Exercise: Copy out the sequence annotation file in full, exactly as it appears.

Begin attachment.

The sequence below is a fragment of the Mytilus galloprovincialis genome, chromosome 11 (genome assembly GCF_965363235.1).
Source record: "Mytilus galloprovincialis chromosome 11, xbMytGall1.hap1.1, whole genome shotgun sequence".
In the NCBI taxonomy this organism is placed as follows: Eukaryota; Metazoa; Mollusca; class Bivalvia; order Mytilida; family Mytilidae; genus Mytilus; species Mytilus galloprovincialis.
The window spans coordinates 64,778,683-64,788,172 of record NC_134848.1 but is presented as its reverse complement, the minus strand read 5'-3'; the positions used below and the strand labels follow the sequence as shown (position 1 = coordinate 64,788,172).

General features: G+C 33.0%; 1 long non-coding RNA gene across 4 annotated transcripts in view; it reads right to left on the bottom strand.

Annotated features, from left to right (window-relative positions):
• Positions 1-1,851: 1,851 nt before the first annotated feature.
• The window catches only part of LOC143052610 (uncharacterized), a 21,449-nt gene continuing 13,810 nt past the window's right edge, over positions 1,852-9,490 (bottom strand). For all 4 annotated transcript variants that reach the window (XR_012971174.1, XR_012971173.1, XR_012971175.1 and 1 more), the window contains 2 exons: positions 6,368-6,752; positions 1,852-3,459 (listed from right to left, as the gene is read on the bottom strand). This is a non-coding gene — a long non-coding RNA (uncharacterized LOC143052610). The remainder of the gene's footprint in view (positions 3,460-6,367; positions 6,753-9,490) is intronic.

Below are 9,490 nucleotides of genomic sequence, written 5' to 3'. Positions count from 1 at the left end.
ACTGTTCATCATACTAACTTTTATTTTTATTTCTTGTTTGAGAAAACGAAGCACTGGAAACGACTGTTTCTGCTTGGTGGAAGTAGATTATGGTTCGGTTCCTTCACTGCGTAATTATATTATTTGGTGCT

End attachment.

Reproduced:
The sequence below is a fragment of the Mytilus galloprovincialis genome, chromosome 11 (genome assembly GCF_965363235.1).
Source record: "Mytilus galloprovincialis chromosome 11, xbMytGall1.hap1.1, whole genome shotgun sequence".
In the NCBI taxonomy this organism is placed as follows: Eukaryota; Metazoa; Mollusca; class Bivalvia; order Mytilida; family Mytilidae; genus Mytilus; species Mytilus galloprovincialis.
The window spans coordinates 64,778,683-64,788,172 of record NC_134848.1 but is presented as its reverse complement, the minus strand read 5'-3'; the positions used below and the strand labels follow the sequence as shown (position 1 = coordinate 64,788,172).

General features: G+C 33.0%; 1 long non-coding RNA gene across 4 annotated transcripts in view; it reads right to left on the bottom strand.

Annotated features, from left to right (window-relative positions):
• Positions 1-1,851: 1,851 nt before the first annotated feature.
• The window catches only part of LOC143052610 (uncharacterized), a 21,449-nt gene continuing 13,810 nt past the window's right edge, over positions 1,852-9,490 (bottom strand). For all 4 annotated transcript variants that reach the window (XR_012971174.1, XR_012971173.1, XR_012971175.1 and 1 more), the window contains 2 exons: positions 6,368-6,752; positions 1,852-3,459 (listed from right to left, as the gene is read on the bottom strand). This is a non-coding gene — a long non-coding RNA (uncharacterized LOC143052610). The remainder of the gene's footprint in view (positions 3,460-6,367; positions 6,753-9,490) is intronic.

Below are 9,490 nucleotides of genomic sequence, written 5' to 3'. Positions count from 1 at the left end.
ACTGTTCATCATACTAACTTTTATTTTTATTTCTTGTTTGAGAAAACGAAGCACTGGAAACGACTGTTTCTGCTTGGTGGAAGTAGATTATGGTTCGGTTCCTTCACTGCGTAATTATATTATTTGGTGCT